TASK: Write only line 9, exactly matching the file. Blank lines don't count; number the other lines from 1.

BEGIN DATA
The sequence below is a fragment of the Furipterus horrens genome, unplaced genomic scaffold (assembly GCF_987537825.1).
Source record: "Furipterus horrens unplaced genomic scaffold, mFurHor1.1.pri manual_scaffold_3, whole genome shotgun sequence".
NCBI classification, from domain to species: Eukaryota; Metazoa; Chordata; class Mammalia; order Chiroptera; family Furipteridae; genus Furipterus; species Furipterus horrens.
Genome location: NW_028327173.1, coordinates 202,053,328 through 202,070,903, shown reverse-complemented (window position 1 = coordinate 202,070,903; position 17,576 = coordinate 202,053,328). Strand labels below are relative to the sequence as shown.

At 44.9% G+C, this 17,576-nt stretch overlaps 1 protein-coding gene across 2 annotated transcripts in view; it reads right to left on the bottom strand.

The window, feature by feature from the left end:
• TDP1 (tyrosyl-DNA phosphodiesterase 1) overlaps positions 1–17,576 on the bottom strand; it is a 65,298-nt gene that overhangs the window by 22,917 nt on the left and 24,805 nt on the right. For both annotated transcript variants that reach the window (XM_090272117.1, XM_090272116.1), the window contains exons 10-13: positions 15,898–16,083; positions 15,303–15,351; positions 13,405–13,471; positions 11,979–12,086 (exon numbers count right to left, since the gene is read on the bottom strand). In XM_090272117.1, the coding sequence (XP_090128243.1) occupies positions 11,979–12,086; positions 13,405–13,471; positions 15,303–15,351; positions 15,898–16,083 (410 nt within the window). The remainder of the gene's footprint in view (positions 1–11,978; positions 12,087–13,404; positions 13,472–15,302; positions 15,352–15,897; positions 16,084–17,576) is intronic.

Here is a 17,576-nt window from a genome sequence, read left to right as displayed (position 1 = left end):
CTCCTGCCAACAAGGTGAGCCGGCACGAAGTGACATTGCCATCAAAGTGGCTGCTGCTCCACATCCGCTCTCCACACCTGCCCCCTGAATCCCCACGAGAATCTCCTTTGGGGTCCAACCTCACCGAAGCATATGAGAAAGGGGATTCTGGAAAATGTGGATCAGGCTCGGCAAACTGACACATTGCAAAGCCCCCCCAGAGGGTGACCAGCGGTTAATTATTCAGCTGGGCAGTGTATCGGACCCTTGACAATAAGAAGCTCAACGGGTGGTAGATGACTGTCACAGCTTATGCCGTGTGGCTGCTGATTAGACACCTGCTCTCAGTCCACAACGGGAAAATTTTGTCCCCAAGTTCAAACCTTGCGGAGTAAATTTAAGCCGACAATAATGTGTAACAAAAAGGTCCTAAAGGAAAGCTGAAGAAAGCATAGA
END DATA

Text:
CTCCTGCCAACAAGGTGAGCCGGCACGAAGTGACATTGCCATCAAAGTGGCTGCTGCTCCACATCCGCTCTCCACACCTGCCCCCTGAATCCCCACGAGAATCTCCTTTGGGGTCCAACCTCACCGAAGCATATGAGAAAGGGGATTCTGGAAAATGTGGATCAGGCTCGGCAAACTGACACATTGCAAAGCCCCCCCAGAGGGTGACCAGCGGTTAATTATTCAGCTGGGCAGTGTATCGGACCCTTGACAATAAGAAGCTCAACGGGTGGTAGATGACTGTCACAGCTTATGCCGTGTGGCTGCTGATTAGACACCTGCTCTCAGTCCACAACGGGAAAATTTTGTCCCCAAGTTCAAACCTTGCGGAGTAAATTTAAGCCGACAATAATGTGTAACAAAAAGGTCCTAAAGGAAAGCTGAAGAAAGCATAGA